Iannucci's introduction told us that sex would be mentioned a lot and that there would be 'frank descriptions of up to five orifices'. Immediate stock-taking of one's own body was delayed, however, by the realisation that Iannucci wasn't taking his nominal theme - are we getting too much? - completely seriously. Iannucci admitted he was cashing in on the eternal popularity of his subject. There was an honesty to this approach unusual in programmes about sex. Or in sex itself, come to that.
First, Iannucci eavesdropped on an editorial meeting at For Women magazine, where seven vibrators had already been farmed out to willing test-drivers. The editor, Helen Williams, brandished the eighth at her staff, looking for volunteers before its randy buzzing ended with a clunk. 'Oh dear, it's fallen apart,' she remarked brightly, probably proving to many women listeners that vibrators are a perfect substitute for a man.
In For Women they're essential, since stiff penalties prohibit the exposure of stiff penises on their pages. Some limp organs had been rejected, said Williams, because their size implied tumescence, leading her to speculate on the endowments of the adjudicators. 'Bang goes our next issue,' said her deputy guilelessly. Although the programme tried for wry wit over schoolboy smut, such whoops-vicar ejaculations proved difficult to avoid.
Another came from Stefano Tiratelli of the ad-agency Bartle, Bogle, Hegarty, the man responsible for the Haagen Dazs ice-cream-as-lubricant campaign. As an advertiser, said Tiratelli, you had to 'stand out' if you wanted the maximum 'bang for your buck'. Ooh-er. Iannucci's question as to whether Maastricht could be flogged to the public with sex was lost among the titters.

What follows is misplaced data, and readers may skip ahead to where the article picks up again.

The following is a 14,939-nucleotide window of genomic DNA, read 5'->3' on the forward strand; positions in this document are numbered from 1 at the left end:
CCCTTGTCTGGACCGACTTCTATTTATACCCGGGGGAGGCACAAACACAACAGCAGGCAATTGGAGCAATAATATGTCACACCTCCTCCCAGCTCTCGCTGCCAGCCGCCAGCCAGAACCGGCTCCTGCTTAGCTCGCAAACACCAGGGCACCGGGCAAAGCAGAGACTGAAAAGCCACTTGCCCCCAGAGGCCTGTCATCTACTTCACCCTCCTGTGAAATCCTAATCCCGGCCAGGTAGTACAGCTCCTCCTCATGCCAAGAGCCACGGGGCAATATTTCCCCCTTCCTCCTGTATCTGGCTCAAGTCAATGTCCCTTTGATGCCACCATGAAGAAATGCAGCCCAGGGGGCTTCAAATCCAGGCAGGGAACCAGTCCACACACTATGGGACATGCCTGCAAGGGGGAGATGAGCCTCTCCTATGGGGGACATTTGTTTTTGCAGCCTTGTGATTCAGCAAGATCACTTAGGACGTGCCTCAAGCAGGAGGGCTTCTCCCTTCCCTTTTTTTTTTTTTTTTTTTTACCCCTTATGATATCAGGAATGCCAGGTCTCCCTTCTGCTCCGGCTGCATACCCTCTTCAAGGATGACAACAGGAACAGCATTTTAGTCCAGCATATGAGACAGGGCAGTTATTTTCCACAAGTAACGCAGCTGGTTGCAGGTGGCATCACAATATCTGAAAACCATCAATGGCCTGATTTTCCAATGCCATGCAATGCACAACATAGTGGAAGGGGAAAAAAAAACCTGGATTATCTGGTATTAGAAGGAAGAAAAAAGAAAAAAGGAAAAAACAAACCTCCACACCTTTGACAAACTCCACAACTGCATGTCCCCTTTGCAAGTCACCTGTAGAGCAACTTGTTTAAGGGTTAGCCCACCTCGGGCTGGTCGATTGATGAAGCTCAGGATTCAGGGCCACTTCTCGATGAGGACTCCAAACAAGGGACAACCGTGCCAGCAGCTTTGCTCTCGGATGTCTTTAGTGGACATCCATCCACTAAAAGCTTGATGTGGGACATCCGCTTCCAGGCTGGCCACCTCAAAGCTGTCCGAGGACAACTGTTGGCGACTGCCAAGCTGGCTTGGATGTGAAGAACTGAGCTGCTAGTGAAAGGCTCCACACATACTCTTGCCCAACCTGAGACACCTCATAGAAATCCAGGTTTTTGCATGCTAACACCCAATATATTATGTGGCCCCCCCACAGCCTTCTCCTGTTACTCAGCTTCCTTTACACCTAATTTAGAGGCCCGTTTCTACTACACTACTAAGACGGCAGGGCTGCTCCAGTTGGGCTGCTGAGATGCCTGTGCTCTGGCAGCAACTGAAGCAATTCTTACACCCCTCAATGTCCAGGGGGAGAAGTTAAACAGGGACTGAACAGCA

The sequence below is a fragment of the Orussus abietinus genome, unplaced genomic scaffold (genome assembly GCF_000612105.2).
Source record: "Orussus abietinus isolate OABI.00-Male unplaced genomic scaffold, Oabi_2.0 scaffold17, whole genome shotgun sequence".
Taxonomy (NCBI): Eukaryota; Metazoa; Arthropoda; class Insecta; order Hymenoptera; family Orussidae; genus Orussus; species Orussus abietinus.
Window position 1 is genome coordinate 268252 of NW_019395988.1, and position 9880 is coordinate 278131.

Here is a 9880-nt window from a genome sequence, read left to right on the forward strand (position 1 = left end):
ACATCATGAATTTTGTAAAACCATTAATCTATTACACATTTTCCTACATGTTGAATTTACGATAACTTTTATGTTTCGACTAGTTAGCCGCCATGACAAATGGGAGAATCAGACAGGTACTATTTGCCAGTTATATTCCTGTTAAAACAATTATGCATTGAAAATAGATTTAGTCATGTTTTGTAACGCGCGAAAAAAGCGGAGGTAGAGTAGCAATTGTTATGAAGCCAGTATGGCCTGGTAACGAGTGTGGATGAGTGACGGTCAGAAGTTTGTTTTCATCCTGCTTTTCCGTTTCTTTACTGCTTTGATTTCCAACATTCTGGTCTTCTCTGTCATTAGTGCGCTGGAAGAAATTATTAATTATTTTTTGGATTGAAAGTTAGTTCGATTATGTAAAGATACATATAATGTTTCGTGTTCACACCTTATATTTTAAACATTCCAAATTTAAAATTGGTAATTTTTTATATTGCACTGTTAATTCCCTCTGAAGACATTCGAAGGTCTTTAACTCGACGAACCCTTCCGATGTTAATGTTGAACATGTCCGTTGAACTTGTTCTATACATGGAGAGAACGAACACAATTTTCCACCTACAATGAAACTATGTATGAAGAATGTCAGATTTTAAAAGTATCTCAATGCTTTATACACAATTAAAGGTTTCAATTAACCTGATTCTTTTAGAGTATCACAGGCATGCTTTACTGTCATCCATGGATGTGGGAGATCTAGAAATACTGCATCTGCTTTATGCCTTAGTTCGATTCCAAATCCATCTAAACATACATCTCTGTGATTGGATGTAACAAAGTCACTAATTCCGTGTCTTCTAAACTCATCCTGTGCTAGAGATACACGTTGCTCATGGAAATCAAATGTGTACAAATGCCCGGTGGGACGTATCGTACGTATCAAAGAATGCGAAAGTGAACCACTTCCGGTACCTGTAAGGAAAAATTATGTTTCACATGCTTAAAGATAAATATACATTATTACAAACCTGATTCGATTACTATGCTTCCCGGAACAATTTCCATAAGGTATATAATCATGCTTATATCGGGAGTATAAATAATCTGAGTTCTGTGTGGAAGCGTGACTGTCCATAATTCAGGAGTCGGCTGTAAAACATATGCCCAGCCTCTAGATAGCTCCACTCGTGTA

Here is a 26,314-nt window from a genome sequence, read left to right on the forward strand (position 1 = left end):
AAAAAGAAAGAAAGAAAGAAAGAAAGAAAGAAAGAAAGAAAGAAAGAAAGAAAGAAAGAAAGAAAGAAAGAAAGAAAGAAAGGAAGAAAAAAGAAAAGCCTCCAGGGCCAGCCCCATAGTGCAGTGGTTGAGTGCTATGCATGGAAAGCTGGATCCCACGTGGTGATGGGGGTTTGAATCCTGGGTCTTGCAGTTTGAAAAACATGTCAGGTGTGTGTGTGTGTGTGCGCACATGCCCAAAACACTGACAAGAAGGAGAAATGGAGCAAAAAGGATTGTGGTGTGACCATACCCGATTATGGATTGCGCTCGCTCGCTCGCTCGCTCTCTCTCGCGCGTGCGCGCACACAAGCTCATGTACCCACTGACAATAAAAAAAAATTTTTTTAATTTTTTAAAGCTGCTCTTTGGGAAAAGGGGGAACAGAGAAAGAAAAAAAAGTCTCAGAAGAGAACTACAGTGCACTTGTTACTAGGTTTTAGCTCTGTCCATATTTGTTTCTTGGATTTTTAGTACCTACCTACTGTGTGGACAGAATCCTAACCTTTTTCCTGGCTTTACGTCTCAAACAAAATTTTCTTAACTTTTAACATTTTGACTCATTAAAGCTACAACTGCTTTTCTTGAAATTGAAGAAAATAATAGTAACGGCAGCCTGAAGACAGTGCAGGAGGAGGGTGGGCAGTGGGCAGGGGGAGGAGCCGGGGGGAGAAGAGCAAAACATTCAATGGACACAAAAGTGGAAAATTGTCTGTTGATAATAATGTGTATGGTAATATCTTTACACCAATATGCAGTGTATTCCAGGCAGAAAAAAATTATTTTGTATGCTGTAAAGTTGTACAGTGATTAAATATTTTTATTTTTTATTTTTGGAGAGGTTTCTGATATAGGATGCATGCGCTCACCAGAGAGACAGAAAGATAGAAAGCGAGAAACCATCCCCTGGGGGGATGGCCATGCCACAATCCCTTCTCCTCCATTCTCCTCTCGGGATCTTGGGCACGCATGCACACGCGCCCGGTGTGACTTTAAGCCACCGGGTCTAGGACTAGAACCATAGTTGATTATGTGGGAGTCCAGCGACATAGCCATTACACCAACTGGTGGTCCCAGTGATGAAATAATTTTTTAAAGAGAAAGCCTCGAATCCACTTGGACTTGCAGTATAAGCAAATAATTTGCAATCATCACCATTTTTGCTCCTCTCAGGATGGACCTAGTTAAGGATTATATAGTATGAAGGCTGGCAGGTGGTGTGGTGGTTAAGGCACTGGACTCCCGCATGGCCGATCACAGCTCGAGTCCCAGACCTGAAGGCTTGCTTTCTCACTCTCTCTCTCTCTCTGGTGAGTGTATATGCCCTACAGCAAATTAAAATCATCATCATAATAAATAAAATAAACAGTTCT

From then on, the formula was established. Iannucci would interview someone connected with sex until they said something funny. Then he'd make it funnier. Here was Wendy Perriam, 'writer of novels with sex scenes in them', claiming that describing the act was 'very hard work. You have to wrestle with the language'. Here was David Snowdin, producer of BBC 2's The Men's Room, describing a scene that had to be pruned at the behest of the Broadcasting Standards Council, with Iannucci going 'blallallallallallah' over the rude bits. And here was the wonderful Sheldon Greenburgh, director of the sex videos The Kama Sutra in 3D and Better Sex 2, who spooled through his tapes looking for an erect member with all the bubbly enthusiasm of a wildlife expert on Badger Watch.
Of course, sex is far easier to talk about than to do, but Iannucci made the most of his material. After the misfires of the first programme, his fastidiously deadpan Scottish accent came into its own, particularly when describing sex-populiser Madonna as 'the small American bad actress'. In Excess may not be the most fun you can have with your radio on, but as aural sex this wasn't half bad.
Esther Rantzen was In the Psychiatrist's Chair (Sunday, Radio 4) this week. As Clare observed in his introduction, dear Esther occupies that unique public position of being loved and loathed in roughly equal measure. Listening to Clare's interview with her had an element of ghoulishness about it, like hoping a skilled tightrope-walker will stumble, maybe fall.
Esther didn't fall. Not only did she exhibit great honesty, she also negotiated the programme with rather more skill than Clare. She talked about being Jewish, feeling fat and unattractive when young, the horror of living out her post-natal depression in the media glare, and the death of her father, in a manner so frank it was hard to dislike or doubt her. Clare, on the other hand, seemed nervous, his conciliatory tone consistent with Esther's iconic status. His occasional lunges at revealing slips in her replies seemed unnecessarily combative.
Of course, Esther is a performer, and there was always a sneaking suspicion that she might not be revealing all. But she emerged as a well-balanced professional and a tough but tender woman. At one point she expressed hurt at the media pillorying she's regularly subjected to, then paused. You could almost hear the unspoken, pragmatic corollary; ' . . . but that's life'.Reuse content